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And we're going to hear next about a finding that could change the treatment of breast cancer. This study has been published by the Journal of the American Medical Association. And it says many women who have breast cancer cells in their underarm lymph nodes do not need more surgery to remove additional nodes.
NPR's Richard Knox reports the study is already affecting how some women are treated.
RICHARD KNOX: The old conventional wisdom made sense: If a biopsy of one or two lymph nodes near a breast tumor shows cancer has spread, surgeons should cut out other nearby lymph nodes to prevent cancer spreading further. That's been standard practice for decades. But the new study says standard practice is wrong.
Among 900 women who had either the traditional approach or no additional lymph node surgery, there was no difference in survival over five years - or in return of their cancer.
Dr. ARMANDO GIULIANO (John Wayne Cancer Institute): Well, it is counterintuitive, isn't it? It is hard to accept. It makes sense to cut it out, but it looks like it doesn't really matter.
KNOX: That's Dr. Armando Giuliano, a California breast surgeon who led the new study. He was surprised that over 90 percent of women were alive five years after they had a positive lymph node biopsy.
Dr. GIULIANO: And the fact that the women who did not have their lymph nodes removed had just as high a survival is great news because we can avoid that more radical operation that has its own attendant complications.
KNOX: Removal of a dozen or more underarm lymph nodes often causes chronic, painful swelling that can limit many women's use of their arm.
Giuliano says the study results have changed his practice, and it's starting to change other doctors' minds.
Dr. GIULIANO: I'm sure there'll be controversy. I'm sure there'll be resistance, but I think physicians will consider this option in the management of their patients and be less likely to remove lymph nodes. Change tends to be slow in medicine.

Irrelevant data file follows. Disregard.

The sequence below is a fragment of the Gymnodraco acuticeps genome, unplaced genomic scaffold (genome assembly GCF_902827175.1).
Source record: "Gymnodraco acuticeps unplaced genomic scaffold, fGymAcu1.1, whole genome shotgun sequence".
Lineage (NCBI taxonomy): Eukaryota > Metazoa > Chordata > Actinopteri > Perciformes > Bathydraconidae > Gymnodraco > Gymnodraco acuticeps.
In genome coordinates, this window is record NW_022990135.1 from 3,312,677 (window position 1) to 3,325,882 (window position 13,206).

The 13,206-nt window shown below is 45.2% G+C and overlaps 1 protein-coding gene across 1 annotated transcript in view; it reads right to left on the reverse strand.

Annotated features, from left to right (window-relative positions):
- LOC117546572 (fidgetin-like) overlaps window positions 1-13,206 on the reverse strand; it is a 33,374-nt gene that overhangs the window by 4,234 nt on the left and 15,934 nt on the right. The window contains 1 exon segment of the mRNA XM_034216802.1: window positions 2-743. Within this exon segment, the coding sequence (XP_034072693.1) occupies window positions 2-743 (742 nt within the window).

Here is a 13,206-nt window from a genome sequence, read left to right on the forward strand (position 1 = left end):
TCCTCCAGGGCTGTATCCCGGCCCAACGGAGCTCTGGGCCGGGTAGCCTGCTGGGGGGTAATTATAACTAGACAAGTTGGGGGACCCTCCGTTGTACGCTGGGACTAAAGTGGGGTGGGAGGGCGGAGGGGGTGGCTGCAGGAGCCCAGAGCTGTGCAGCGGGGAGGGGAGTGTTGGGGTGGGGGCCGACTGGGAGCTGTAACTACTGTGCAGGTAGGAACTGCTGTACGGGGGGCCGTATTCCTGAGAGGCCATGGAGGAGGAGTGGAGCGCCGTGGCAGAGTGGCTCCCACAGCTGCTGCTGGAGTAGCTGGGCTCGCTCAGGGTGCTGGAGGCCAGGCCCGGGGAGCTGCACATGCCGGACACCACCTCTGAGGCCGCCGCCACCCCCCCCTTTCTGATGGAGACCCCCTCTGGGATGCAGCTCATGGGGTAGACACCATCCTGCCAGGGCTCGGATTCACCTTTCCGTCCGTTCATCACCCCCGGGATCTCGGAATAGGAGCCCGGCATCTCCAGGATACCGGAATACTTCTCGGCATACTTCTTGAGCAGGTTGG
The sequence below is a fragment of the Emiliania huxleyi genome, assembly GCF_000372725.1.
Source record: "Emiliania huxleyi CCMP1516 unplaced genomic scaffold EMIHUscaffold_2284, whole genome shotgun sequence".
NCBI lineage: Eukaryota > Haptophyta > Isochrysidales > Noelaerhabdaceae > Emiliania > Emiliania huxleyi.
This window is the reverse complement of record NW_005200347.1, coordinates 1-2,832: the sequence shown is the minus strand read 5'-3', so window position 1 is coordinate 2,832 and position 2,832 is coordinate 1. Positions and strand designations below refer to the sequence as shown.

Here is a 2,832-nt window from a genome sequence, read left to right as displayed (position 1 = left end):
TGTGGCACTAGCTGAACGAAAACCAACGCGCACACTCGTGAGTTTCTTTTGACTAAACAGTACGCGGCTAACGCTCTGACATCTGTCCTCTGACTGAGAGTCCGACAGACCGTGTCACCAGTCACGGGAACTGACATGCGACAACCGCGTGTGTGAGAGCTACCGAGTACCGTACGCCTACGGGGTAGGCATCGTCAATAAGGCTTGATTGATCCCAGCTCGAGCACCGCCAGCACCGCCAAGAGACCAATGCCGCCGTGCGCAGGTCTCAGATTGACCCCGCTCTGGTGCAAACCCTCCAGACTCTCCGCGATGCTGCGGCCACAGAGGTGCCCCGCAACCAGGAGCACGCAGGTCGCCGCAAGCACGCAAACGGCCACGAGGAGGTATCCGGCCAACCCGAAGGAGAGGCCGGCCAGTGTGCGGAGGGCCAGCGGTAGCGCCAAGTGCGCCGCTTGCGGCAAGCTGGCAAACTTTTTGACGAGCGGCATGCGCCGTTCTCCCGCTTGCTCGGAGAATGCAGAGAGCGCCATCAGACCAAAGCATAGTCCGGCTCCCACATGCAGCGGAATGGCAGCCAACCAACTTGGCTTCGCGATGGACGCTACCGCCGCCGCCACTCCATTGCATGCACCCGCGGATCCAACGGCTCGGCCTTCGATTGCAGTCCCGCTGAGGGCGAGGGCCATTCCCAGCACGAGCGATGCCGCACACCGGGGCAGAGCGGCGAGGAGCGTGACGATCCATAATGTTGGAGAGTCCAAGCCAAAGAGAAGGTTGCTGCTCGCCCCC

KNOX: But maybe not as slow as breast surgeons were to accept a similar idea back in the 1970s and '80s, when mastectomy was gradually replaced by lumpectomy.
Dr. Mehra Golshan, head of breast surgery at Dana Farber Cancer Institute in Boston, also says the new study is having immediate impact.
Dr. MEHRA GOLSHAN (Dana Farber Cancer Institute): I definitely think it's a big deal. I mean, you know, any time you have a study that is going to - and has actually already started to change practice pattern in breast cancer surgery and treatment, it's a big deal.
KNOX: But it doesn't apply to all breast cancer patients - just those with early-stage cancer who have lumpectomies followed by radiation and chemotherapy. That may be 20 percent of all new breast cancer diagnoses. Golshan saw two such women in his clinic just yesterday.
Dr. GOLSHAN: I went through the pluses and minuses of the findings. And one woman, I can tell you, did not want further surgery and the other one did.
KNOX: He says breast cancer treatment is a very personal decision involving a lot of factors. And no one study is going to change that.
Richard Knox, NPR News.
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